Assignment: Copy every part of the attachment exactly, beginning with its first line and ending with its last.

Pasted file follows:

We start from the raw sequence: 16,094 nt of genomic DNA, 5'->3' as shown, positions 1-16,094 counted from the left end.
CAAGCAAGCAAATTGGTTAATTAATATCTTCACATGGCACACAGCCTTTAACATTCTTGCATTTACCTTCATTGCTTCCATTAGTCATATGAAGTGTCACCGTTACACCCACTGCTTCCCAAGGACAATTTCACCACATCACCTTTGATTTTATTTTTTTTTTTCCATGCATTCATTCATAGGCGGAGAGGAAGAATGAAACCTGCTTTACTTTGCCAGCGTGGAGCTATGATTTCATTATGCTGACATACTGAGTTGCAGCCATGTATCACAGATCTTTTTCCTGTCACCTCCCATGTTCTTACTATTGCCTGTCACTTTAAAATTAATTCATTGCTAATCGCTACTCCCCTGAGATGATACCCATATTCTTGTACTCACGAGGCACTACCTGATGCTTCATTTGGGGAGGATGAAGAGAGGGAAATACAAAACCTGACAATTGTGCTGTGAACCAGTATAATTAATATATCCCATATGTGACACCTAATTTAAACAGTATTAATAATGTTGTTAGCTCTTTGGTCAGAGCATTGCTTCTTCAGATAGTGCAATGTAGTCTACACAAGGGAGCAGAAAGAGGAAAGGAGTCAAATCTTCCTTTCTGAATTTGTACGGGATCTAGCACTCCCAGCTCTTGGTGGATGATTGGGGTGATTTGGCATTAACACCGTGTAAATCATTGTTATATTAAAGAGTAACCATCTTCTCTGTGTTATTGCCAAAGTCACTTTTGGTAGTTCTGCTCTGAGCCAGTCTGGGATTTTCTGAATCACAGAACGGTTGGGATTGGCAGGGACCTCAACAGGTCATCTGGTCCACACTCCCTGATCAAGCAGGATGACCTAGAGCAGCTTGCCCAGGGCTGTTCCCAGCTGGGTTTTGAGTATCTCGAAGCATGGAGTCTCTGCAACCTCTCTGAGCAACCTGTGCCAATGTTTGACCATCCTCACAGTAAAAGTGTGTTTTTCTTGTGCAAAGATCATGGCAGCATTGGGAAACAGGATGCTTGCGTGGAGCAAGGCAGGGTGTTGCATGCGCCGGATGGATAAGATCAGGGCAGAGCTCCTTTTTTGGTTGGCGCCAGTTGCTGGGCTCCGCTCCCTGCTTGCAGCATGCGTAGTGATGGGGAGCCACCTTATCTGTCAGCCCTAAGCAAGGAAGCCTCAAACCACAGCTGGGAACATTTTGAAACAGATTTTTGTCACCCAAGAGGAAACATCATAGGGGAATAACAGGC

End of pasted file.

We start from the raw sequence: 16,094 nt of genomic DNA, 5'->3' as shown, positions 1-16,094 counted from the left end.
CAAGCAAGCAAATTGGTTAATTAATATCTTCACATGGCACACAGCCTTTAACATTCTTGCATTTACCTTCATTGCTTCCATTAGTCATATGAAGTGTCACCGTTACACCCACTGCTTCCCAAGGACAATTTCACCACATCACCTTTGATTTTATTTTTTTTTTTCCATGCATTCATTCATAGGCGGAGAGGAAGAATGAAACCTGCTTTACTTTGCCAGCGTGGAGCTATGATTTCATTATGCTGACATACTGAGTTGCAGCCATGTATCACAGATCTTTTTCCTGTCACCTCCCATGTTCTTACTATTGCCTGTCACTTTAAAATTAATTCATTGCTAATCGCTACTCCCCTGAGATGATACCCATATTCTTGTACTCACGAGGCACTACCTGATGCTTCATTTGGGGAGGATGAAGAGAGGGAAATACAAAACCTGACAATTGTGCTGTGAACCAGTATAATTAATATATCCCATATGTGACACCTAATTTAAACAGTATTAATAATGTTGTTAGCTCTTTGGTCAGAGCATTGCTTCTTCAGATAGTGCAATGTAGTCTACACAAGGGAGCAGAAAGAGGAAAGGAGTCAAATCTTCCTTTCTGAATTTGTACGGGATCTAGCACTCCCAGCTCTTGGTGGATGATTGGGGTGATTTGGCATTAACACCGTGTAAATCATTGTTATATTAAAGAGTAACCATCTTCTCTGTGTTATTGCCAAAGTCACTTTTGGTAGTTCTGCTCTGAGCCAGTCTGGGATTTTCTGAATCACAGAACGGTTGGGATTGGCAGGGACCTCAACAGGTCATCTGGTCCACACTCCCTGATCAAGCAGGATGACCTAGAGCAGCTTGCCCAGGGCTGTTCCCAGCTGGGTTTTGAGTATCTCGAAGCATGGAGTCTCTGCAACCTCTCTGAGCAACCTGTGCCAATGTTTGACCATCCTCACAGTAAAAGTGTGTTTTTCTTGTGCAAAGATCATGGCAGCATTGGGAAACAGGATGCTTGCGTGGAGCAAGGCAGGGTGTTGCATGCGCCGGATGGATAAGATCAGGGCAGAGCTCCTTTTTTGGTTGGCGCCAGTTGCTGGGCTCCGCTCCCTGCTTGCAGCATGCGTAGTGATGGGGAGCCACCTTATCTGTCAGCCCTAAGCAAGGAAGCCTCAAACCACAGCTGGGAACATTTTGAAACAGATTTTTGTCACCCAAGAGGAAACATCATAGGGGAATAACAGGC